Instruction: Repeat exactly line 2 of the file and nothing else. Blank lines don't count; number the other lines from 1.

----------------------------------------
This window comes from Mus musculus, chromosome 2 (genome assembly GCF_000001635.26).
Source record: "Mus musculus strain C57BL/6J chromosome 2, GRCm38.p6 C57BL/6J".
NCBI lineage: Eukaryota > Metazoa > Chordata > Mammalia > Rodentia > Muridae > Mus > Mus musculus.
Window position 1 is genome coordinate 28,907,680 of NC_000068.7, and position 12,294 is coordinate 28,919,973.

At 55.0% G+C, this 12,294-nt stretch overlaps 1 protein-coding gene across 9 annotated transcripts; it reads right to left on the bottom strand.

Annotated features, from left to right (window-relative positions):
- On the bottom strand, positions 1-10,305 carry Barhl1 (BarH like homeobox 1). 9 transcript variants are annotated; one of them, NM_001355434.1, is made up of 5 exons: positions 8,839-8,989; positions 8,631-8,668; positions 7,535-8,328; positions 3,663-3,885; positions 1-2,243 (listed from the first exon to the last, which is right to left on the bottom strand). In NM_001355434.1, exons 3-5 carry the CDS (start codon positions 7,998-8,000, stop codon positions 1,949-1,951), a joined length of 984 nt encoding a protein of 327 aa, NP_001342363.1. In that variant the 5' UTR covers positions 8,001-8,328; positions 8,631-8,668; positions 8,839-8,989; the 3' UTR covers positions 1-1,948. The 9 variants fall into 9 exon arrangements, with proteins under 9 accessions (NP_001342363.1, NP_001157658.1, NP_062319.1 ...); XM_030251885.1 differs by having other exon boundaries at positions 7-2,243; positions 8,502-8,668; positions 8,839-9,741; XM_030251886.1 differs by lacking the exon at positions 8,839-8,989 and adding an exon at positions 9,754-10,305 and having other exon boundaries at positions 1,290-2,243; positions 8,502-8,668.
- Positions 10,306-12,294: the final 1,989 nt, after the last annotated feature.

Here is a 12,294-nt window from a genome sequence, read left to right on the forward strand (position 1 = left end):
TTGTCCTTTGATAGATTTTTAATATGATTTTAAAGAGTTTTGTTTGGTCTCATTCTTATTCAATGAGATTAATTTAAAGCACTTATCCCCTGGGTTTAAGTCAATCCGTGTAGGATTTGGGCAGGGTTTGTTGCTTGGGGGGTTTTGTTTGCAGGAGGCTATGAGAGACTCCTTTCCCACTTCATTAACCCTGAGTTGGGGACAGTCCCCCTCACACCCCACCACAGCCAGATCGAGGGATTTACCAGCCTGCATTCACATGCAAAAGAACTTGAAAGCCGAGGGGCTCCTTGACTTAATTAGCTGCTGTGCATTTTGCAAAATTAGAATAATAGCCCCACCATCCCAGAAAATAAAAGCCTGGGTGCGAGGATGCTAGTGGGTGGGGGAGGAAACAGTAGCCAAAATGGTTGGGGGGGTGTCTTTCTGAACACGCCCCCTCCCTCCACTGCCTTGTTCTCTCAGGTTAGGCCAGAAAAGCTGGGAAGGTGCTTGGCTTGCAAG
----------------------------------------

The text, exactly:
Source record: "Mus musculus strain C57BL/6J chromosome 2, GRCm38.p6 C57BL/6J".